DYNAMIC PENETRATION TESTING & REPORTING
WE PROVIDE PENETRATION TESTING
SPECIFICALLY CATERED FOR WEB APPLICATIONS
IT HAS BEEN ESTIMATED THAT 80% OF WEBSITES HAVE AT LEAST ONE OR MORE SIGNIFICANT VULNERABILITIES, WHICH GENERALLY IS RELATED TO INSECURE WEB APPLICATIONS
Web applications run on an application server where they generate content based on business logic, and are generally connected to web servers and important back-end systems such as databases and application programming interfaces (API's). A website offers a powerful interface for cyber-attackers to use in order to infiltrate business systems, generally by going through web applications that have high-risk vulnerabilities and are often connected to critical back-end infrastructures. Thus, while dynamic websites with web applications offer great interactive platforms for user engagement, they may also open a door for malicious activity by offering a semi-direct link to your back-end business systems.
If left unprotected, insecure web applications can offer cyber-attackers an entrance into your company network and business systems. To illustrate how important web application security is several data breach reports, such as the Verizon 2016 Data breach report, state that 40 percent of confirmed breaches in 2015 were through web applications that had a security hole that was exploited. Furthermore, according to the report, web applications account for 35 percent of internet breaches. At the same time, while the data indicates that over 50 percent of web application attacks involved stolen credit cards, over 40 percent involved the use of backdoors, and roughly 20 percent involved the use of SQL injection (SQLi). The above data translates to web applications being a primary target that cyber-attackers exploit. As web applications become primary e-commerce transaction mechanisms, it is imperative that your web applications are fully tested and secured.
DYNAMIC APPLICATION SECURITY TESTING
USING THIS METHODOLOGY UNCOVERS A GREATER ATTACK SURFACE, AND CAN REDUCE POTENTIAL ATTACK VECTORS
This can include attempting to gain unauthorized access to a system (which is related to access control and authorization protocols), reverse engineering the program in order to analyze the source code and find a backdoor, cracking or brute forcing passwords to gain entry into a session, using malware to cripple the security controls of an IT infrastructure to steal data, and more. Dynamic testing of web applications can be carried out using automated scanning software, or by manual testing via security engineers, or both. In this day and age, many beginner ``hackers`` use packages and automated tools (e.g. Kali Linux tools, Metasploit) to hack and exploit web applications without advanced knowledge on software, network systems, programming, etc. Thus it is often the case that beginner and advanced cyber-criminals can not only use such readily available, open-source programs to exploit applications, but can also apply manual hacking methods to attack web applications and often gain unauthorized access to critical business systems. This often happens because hackers apply the technique of ``pivoting,`` in which they compromise one system and use that to attack and compromise another system that is linked to it.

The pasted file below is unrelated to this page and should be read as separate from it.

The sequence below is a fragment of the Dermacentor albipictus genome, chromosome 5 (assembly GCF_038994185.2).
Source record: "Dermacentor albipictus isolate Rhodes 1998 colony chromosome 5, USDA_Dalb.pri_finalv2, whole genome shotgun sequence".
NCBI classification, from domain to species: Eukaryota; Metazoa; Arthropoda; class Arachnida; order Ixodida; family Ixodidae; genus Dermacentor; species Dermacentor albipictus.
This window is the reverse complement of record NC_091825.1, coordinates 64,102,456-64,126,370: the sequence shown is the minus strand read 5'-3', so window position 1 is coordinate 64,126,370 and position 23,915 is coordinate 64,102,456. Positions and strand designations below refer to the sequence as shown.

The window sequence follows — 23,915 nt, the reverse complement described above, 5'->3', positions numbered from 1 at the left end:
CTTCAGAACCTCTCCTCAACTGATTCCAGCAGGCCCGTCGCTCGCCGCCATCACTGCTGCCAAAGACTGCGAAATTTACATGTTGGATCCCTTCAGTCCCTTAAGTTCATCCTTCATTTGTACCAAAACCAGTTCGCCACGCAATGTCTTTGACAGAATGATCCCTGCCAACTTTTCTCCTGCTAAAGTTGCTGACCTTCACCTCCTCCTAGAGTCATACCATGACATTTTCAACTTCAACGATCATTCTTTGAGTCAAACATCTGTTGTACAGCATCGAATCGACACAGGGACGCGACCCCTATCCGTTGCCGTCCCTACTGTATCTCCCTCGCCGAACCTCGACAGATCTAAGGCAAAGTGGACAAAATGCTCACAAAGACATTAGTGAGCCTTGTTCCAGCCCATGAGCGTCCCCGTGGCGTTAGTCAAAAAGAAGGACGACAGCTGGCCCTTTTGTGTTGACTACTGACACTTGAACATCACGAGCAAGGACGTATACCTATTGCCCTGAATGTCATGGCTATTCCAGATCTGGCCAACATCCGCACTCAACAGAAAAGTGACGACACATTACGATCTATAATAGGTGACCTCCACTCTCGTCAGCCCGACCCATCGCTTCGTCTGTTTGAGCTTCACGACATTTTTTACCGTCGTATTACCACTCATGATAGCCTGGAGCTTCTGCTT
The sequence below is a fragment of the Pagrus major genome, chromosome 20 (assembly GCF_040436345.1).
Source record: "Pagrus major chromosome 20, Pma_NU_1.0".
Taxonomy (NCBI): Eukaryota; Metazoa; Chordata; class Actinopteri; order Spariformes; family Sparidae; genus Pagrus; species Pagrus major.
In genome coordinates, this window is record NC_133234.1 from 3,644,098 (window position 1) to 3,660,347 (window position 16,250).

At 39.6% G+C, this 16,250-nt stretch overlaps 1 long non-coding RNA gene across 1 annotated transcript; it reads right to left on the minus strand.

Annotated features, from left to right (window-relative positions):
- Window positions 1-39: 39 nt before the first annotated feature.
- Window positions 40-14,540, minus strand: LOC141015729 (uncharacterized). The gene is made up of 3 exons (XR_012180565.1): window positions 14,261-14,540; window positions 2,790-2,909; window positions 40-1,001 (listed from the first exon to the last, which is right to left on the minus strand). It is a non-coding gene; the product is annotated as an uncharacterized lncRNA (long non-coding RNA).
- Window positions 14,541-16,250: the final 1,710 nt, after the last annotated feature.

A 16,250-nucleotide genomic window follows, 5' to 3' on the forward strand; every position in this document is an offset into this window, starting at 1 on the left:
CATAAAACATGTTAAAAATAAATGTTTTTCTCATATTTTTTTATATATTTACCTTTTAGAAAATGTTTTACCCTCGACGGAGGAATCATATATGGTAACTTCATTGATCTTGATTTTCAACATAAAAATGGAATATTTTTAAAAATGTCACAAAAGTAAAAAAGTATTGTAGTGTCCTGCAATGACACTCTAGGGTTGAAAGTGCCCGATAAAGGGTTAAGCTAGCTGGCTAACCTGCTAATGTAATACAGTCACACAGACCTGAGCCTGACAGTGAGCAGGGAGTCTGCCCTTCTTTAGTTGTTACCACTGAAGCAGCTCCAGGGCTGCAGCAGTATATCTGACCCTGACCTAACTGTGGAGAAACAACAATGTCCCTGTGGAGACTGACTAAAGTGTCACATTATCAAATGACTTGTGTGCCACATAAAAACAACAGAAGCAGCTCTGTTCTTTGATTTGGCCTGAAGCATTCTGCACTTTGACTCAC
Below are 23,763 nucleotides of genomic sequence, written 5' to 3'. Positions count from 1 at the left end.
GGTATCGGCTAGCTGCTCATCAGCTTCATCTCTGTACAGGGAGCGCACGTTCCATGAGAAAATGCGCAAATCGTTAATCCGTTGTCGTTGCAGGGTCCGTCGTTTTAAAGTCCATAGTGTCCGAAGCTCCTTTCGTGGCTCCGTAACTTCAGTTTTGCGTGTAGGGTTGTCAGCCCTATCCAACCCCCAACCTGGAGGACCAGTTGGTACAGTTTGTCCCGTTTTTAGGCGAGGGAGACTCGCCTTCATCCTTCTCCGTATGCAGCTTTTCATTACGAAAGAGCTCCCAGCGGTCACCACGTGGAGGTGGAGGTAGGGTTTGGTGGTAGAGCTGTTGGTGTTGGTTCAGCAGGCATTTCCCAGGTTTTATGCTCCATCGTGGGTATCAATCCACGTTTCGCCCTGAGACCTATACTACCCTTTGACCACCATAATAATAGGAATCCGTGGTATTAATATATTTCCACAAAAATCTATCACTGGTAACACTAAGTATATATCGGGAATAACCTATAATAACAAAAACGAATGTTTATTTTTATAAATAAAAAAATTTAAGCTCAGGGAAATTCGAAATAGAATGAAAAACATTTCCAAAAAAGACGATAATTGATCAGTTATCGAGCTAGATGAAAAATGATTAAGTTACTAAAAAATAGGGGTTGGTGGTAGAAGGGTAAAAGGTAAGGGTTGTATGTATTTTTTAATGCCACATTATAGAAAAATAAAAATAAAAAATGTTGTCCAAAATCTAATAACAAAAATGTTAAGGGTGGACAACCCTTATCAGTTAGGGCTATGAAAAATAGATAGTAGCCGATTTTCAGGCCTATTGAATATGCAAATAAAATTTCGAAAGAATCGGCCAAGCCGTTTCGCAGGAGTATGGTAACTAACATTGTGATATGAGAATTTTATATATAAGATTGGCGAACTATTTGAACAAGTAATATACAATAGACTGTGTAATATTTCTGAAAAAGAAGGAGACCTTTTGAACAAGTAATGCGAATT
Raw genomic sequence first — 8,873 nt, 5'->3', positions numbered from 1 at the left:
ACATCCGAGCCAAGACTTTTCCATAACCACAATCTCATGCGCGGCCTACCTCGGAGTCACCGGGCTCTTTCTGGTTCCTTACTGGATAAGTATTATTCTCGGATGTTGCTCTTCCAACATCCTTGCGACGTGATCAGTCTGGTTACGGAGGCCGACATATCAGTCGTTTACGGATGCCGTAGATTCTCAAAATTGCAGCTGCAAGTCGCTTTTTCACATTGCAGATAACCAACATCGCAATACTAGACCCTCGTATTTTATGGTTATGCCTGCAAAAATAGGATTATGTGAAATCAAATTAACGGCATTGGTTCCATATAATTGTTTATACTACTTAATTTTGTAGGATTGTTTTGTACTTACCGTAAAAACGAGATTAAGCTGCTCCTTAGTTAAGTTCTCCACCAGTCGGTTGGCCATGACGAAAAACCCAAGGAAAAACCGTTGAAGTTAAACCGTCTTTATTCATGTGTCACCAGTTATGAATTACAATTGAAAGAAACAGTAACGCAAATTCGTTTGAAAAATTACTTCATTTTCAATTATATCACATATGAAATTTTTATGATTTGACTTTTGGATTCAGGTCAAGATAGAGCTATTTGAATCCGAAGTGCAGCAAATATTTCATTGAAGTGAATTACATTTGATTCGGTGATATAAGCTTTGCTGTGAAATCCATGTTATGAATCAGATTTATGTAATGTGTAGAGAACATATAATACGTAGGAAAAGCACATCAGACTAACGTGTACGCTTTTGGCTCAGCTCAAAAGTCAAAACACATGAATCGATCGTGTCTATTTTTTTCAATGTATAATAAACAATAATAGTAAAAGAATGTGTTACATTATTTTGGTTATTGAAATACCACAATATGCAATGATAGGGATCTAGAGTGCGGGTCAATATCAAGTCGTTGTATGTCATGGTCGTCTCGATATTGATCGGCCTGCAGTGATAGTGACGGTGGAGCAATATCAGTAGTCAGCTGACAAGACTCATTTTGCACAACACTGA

Since web application servers and web servers are often connected to backend systems in an unprotected way, the compromise of a web application often gives cyber-criminals unrestricted access to other business systems. Thus it is important to run tests using tools such as web application scanners, vulnerability scanners and fuzzers, transport layer encryption tests, application proxies, and more. When you run automated tests on your own systems first before cyber-criminals do, you can then understand your security posture and apply the correct remedial protocols that can facilitate gaining complete web application data security.